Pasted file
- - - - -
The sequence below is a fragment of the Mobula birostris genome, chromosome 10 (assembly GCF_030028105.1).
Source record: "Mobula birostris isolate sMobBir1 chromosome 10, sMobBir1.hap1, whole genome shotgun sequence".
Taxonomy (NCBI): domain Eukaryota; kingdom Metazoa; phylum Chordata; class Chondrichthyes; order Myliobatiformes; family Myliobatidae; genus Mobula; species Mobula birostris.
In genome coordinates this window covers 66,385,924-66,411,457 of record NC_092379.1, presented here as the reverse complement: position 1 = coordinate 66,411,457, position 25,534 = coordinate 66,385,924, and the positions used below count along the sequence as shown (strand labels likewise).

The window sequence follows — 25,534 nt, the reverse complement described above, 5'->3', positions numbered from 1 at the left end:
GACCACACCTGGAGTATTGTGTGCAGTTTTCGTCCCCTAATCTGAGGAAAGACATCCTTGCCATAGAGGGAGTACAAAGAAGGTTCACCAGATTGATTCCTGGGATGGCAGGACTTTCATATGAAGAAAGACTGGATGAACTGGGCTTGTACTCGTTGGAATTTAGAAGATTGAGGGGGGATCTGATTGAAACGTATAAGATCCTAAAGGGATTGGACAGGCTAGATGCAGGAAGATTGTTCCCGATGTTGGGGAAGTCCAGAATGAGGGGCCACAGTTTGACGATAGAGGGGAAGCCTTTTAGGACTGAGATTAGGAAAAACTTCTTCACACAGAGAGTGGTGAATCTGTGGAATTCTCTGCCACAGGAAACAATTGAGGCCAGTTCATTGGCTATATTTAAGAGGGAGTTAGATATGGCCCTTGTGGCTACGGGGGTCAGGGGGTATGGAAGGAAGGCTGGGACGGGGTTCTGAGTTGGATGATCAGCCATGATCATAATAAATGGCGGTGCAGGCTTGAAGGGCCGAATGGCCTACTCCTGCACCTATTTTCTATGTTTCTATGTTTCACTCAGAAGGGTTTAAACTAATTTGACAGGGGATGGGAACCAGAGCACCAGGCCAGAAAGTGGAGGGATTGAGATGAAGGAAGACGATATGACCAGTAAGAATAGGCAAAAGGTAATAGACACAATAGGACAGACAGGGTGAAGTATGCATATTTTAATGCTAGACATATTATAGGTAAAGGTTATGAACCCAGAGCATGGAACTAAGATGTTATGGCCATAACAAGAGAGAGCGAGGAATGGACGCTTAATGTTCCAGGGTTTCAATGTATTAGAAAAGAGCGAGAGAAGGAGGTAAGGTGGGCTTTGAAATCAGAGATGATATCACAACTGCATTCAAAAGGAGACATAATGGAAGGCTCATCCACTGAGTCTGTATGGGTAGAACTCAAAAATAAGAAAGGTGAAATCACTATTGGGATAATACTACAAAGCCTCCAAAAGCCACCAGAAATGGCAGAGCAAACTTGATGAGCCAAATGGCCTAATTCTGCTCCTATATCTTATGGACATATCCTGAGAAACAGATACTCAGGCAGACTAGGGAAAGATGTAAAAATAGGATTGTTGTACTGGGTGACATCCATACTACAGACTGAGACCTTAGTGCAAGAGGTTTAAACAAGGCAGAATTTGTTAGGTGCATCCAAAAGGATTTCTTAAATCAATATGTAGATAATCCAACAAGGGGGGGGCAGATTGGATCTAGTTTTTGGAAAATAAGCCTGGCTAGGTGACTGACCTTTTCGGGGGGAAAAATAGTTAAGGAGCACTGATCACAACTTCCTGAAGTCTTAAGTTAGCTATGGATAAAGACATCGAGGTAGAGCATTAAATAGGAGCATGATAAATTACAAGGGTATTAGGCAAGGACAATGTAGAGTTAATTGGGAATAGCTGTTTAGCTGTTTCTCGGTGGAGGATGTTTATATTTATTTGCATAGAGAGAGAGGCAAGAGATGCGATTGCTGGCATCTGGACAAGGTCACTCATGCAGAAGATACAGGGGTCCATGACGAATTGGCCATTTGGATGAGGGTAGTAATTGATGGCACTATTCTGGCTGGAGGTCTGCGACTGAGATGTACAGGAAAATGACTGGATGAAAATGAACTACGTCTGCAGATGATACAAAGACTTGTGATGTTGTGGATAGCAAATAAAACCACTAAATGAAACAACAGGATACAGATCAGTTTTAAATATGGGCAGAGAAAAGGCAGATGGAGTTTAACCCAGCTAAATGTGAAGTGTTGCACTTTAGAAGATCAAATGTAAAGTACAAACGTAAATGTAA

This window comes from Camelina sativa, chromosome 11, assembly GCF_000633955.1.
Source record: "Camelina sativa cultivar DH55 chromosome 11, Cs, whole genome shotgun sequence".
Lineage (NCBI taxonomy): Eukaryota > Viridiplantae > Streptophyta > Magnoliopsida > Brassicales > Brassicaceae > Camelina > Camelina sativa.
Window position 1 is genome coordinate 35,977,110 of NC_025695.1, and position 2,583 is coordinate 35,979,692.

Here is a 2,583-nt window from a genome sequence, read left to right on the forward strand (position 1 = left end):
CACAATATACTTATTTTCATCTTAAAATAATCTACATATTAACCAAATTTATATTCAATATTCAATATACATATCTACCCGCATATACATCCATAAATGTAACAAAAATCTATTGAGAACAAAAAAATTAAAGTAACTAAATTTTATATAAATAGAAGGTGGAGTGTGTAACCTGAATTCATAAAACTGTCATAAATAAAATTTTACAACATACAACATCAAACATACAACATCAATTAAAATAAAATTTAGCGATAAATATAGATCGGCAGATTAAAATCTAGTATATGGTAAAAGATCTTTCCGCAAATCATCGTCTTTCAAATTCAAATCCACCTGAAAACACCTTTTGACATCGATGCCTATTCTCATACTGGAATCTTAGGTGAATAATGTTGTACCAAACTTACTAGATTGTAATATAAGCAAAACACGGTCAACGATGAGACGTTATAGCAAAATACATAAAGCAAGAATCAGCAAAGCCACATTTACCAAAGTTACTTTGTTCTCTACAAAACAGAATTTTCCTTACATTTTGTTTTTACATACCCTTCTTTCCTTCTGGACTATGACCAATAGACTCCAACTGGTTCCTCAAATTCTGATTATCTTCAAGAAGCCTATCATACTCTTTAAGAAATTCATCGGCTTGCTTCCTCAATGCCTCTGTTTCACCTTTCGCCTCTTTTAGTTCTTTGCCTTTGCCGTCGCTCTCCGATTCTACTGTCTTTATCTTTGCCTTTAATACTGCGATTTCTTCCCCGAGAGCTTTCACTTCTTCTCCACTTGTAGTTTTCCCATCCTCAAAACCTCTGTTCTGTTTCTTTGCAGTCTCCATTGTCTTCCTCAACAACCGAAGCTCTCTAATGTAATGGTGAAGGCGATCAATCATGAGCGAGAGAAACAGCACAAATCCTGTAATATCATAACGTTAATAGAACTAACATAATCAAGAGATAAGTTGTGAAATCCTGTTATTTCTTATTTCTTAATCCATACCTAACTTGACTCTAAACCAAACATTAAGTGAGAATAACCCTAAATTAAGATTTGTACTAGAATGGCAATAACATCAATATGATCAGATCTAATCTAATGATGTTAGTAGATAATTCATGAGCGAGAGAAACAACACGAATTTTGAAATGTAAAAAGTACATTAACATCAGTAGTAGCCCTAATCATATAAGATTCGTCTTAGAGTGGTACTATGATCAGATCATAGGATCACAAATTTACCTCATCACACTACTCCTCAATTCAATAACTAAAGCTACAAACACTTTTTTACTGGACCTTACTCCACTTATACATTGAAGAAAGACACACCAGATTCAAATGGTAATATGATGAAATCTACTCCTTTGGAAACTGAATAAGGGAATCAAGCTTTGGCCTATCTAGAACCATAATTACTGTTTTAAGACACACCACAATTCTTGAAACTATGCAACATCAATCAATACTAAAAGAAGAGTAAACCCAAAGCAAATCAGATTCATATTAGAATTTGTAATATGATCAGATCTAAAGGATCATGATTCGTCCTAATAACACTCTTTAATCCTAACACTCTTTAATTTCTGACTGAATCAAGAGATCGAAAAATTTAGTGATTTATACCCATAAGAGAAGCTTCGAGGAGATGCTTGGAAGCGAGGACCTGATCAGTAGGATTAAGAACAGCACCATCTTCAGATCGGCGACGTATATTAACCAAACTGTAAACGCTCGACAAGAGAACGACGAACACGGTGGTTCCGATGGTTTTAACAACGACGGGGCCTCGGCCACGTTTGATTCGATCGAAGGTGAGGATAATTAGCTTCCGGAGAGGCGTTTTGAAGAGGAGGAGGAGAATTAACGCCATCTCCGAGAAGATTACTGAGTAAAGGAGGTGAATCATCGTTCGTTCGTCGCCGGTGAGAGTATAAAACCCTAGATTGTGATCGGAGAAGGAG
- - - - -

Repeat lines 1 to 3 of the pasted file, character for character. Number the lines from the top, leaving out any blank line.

The sequence below is a fragment of the Mobula birostris genome, chromosome 10 (assembly GCF_030028105.1).
Source record: "Mobula birostris isolate sMobBir1 chromosome 10, sMobBir1.hap1, whole genome shotgun sequence".
Taxonomy (NCBI): domain Eukaryota; kingdom Metazoa; phylum Chordata; class Chondrichthyes; order Myliobatiformes; family Myliobatidae; genus Mobula; species Mobula birostris.